10-point Leasehold reform manifesto

by Property118.com News Team

9:05 AM, 4th November 2019
About A year ago

10-point Leasehold reform manifesto

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10-point Leasehold reform manifesto

Prominent leasehold reform campaigner Louie Burns has published a 10-point manifesto to drive forward leasehold reform, following the delay to the publication of the Law Commission’s report on improving the lease extension process.

Louie Burns, Managing Director of enfranchisement specialists The Leasehold Solutions Group, said: “Empty promises on leasehold reform are all leaseholders have heard over the last three years. Despite numerous proposals there have been no changes to legislation and the timetable for reform continues to slip, with the Law Commission’s long-awaited report on valuation, expected in October, the latest deadline to be missed.

“Leaseholders deserve the reforms they have been promised, to make leasehold enfranchisement quicker, easier and cheaper. Our manifesto proposes the radical reforms that are necessary to quickly end the leasehold scandal and we hope that the Law Commission will follow suit by publishing similarly bold recommendations for the Government to consider.”

There are 10 key areas where the Leasehold Solutions Group believes changes are required immediately:

  • Ban the sale of all leasehold houses, as the law has not been changed and developers are technically still able to sell houses on a leasehold basis.
  • Set ground rents on new build flats to zero, as leasehold properties are still being built with onerous ground rents.
  • Prescribe the valuation elements for lease extensions and freehold acquisitions, to make the process of enfranchisement easier and cheaper for leaseholders.
  • Stop leaseholders paying for the removal of flammable cladding, as leaseholders were not responsible for choosing the construction materials for their block and bought their properties in good faith.
  • Regulate managing agents, to ensure that leaseholders receive fair treatment at an acceptable cost and in a transparent manner.
  • Change the qualification criteria for freehold purchases, to ensure that all buildings can legally qualify for a freehold acquisition by the leaseholders or the Right to Manage process.
  • Ban the AST loophole, to ensure that freeholders can no longer force leaseholders into forfeiture of their property by converting the lease into an assured shorthold tenancy.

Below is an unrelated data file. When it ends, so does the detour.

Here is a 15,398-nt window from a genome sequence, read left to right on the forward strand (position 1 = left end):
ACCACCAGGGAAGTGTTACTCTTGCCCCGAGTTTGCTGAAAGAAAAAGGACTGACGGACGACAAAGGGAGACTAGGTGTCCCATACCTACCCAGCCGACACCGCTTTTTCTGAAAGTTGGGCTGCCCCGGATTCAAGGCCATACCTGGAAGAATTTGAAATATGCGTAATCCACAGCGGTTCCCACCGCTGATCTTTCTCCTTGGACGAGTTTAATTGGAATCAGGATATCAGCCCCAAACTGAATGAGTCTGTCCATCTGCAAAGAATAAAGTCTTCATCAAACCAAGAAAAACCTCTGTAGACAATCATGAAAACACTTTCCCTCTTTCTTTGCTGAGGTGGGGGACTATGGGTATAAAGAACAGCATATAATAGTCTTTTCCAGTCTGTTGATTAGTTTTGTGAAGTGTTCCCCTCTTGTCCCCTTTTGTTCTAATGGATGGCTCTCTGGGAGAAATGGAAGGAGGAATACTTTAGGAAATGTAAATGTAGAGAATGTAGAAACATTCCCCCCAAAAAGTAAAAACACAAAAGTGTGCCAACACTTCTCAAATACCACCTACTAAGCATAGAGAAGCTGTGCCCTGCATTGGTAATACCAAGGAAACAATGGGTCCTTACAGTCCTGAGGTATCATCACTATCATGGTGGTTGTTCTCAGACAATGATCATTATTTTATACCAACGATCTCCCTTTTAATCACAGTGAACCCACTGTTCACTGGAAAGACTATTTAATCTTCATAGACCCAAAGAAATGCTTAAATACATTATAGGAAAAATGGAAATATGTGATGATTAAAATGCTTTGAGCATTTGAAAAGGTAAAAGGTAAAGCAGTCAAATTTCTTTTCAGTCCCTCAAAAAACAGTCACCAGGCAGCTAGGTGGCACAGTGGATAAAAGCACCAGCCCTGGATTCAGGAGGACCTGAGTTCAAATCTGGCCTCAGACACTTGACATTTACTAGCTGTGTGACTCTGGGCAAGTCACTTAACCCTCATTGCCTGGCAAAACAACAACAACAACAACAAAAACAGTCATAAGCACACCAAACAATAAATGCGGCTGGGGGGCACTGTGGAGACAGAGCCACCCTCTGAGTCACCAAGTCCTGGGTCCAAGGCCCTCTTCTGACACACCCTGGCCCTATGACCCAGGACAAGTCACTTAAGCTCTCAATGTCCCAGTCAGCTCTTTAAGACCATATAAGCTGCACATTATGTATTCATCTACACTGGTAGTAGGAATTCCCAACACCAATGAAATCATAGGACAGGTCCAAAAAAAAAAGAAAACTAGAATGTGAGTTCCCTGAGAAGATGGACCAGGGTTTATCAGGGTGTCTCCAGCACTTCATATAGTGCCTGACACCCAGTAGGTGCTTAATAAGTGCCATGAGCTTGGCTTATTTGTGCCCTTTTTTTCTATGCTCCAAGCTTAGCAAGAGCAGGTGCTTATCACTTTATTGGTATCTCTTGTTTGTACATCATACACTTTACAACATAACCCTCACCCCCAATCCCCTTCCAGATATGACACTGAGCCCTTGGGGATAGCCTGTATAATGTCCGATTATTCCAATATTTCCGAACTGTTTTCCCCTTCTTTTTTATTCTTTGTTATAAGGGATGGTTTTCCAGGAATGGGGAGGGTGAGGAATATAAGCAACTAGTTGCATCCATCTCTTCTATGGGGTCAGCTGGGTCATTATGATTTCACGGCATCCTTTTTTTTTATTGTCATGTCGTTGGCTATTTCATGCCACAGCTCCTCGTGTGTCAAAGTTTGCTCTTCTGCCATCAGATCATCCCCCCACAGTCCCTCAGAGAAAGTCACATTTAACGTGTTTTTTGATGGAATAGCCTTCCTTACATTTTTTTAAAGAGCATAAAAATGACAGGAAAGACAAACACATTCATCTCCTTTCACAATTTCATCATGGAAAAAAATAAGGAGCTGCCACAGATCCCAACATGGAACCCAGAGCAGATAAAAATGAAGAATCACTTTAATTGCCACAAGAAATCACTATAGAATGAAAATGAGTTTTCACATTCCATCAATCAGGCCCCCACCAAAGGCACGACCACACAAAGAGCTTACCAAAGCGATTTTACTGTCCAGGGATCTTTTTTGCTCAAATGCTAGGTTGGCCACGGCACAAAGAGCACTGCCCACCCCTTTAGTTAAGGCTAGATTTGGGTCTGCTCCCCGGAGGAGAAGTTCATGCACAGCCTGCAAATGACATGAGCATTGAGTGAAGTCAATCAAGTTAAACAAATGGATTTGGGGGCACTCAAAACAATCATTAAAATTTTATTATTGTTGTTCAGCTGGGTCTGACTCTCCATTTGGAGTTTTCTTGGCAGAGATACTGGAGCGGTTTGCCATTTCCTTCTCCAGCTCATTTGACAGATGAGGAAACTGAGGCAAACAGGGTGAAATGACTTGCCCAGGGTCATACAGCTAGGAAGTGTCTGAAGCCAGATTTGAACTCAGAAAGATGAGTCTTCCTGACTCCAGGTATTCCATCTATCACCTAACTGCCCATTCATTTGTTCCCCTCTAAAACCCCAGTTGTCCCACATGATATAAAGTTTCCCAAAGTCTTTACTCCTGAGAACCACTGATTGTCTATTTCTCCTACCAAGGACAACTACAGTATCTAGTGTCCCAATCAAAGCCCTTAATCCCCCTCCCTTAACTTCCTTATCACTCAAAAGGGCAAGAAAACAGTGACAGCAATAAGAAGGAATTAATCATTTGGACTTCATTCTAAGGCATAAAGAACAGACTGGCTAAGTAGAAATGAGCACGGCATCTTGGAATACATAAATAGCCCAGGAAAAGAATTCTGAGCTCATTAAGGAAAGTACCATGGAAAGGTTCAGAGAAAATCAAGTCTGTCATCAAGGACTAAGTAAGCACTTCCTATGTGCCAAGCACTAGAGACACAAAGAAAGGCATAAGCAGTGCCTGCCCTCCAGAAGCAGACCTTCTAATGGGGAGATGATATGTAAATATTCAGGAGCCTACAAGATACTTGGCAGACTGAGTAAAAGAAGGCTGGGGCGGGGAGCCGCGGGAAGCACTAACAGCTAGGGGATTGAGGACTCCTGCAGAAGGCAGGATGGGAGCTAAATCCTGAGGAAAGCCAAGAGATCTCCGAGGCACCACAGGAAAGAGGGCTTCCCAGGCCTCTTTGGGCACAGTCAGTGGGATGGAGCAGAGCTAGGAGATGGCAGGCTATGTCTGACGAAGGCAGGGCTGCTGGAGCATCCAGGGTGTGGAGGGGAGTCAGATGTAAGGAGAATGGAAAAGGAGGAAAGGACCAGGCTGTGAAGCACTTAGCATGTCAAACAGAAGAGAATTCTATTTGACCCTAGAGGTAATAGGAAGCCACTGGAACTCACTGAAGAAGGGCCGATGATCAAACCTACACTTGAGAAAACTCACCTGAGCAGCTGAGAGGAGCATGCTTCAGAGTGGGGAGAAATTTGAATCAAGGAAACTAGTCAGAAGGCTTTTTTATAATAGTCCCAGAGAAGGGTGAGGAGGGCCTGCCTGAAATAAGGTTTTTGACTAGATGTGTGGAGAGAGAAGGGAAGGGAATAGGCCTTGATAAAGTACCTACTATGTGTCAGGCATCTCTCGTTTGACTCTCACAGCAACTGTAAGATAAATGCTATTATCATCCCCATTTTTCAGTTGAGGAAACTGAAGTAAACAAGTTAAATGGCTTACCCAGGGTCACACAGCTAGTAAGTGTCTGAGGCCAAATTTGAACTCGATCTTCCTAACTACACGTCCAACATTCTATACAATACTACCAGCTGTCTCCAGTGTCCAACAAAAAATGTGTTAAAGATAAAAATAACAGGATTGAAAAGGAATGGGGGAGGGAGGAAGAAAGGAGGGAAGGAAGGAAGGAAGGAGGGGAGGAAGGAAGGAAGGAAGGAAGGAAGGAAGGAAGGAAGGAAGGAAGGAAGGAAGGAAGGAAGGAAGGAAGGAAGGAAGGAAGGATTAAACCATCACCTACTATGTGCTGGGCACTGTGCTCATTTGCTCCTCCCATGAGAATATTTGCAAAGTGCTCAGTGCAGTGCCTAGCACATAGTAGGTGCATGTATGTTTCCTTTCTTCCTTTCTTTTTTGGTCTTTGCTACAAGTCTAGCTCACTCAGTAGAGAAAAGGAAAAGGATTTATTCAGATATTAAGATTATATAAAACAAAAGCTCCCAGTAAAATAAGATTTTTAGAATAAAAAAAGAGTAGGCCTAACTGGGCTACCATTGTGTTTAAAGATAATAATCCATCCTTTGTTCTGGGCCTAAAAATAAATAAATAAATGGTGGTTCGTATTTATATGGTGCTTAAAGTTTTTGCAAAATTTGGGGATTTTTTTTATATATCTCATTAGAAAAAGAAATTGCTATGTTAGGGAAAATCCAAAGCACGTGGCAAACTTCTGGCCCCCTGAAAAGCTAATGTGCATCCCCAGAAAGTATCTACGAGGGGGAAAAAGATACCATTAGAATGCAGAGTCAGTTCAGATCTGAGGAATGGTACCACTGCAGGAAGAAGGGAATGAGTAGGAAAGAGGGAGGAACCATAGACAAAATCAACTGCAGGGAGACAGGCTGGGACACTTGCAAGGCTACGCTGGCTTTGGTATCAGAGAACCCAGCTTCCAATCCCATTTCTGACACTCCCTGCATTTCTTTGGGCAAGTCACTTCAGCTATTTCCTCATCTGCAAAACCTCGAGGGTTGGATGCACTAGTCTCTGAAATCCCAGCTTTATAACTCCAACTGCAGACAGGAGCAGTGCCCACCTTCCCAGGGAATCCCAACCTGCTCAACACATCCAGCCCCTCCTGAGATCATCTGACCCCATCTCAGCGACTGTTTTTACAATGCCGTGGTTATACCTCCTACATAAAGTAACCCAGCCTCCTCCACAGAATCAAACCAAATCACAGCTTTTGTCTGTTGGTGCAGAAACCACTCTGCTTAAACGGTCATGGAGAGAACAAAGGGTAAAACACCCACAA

• Introduce Right to Manage for estate charges, to give leaseholders on estates the right to challenge unfair charges, ensure that charges are reasonable and change their rent charge owners where necessary.
  • Ban informal lease extensions and freehold purchases, to ensure that leaseholders use and are protected by the statutory enfranchisement mechanism.
  • Make forfeiture of leasehold properties illegal for minor infringements, to protect leaseholders from disproportionate punishment if they owe small amounts of ground rent (e.g. £350) or cannot pay fees for major works.

Burns concluded: “Leasehold is an anachronism and a hangover from feudal times; it defies logic and fairness and is utterly unfit for the 21st century. We are now at a crucial point in the battle for leasehold reform and, with an early election now inevitable, leasehold reform is a real vote winner. Leaseholders need to make their voices heard now by petitioning their MPs harder than ever, or face losing the chance for significant leasehold reform for another generation.”


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Ian Narbeth

15:13 PM, 4th November 2019
About A year ago

Some of these comments betray a lack of understanding of how the market works.
"Set ground rents on new build flats to zero, as leasehold properties are still being built with onerous ground rents." Fine in theory but it means the freeholder has no net income and can build up no reserves. Unless the directors are willing to put in their own money the freehold company may become insolvent if any tenant fails to pay their service charge.

"Stop leaseholders paying for the removal of flammable cladding, as leaseholders were not responsible for choosing the construction materials for their block and bought their properties in good faith." This misses several points: in the vast majority of cases the current freeholder also did not choose the construction materials and bought in good faith, the value of the freehold may be a tiny fraction of value of the leases (and with zero ground rent will be), if the freeholder is not able to pay, who will?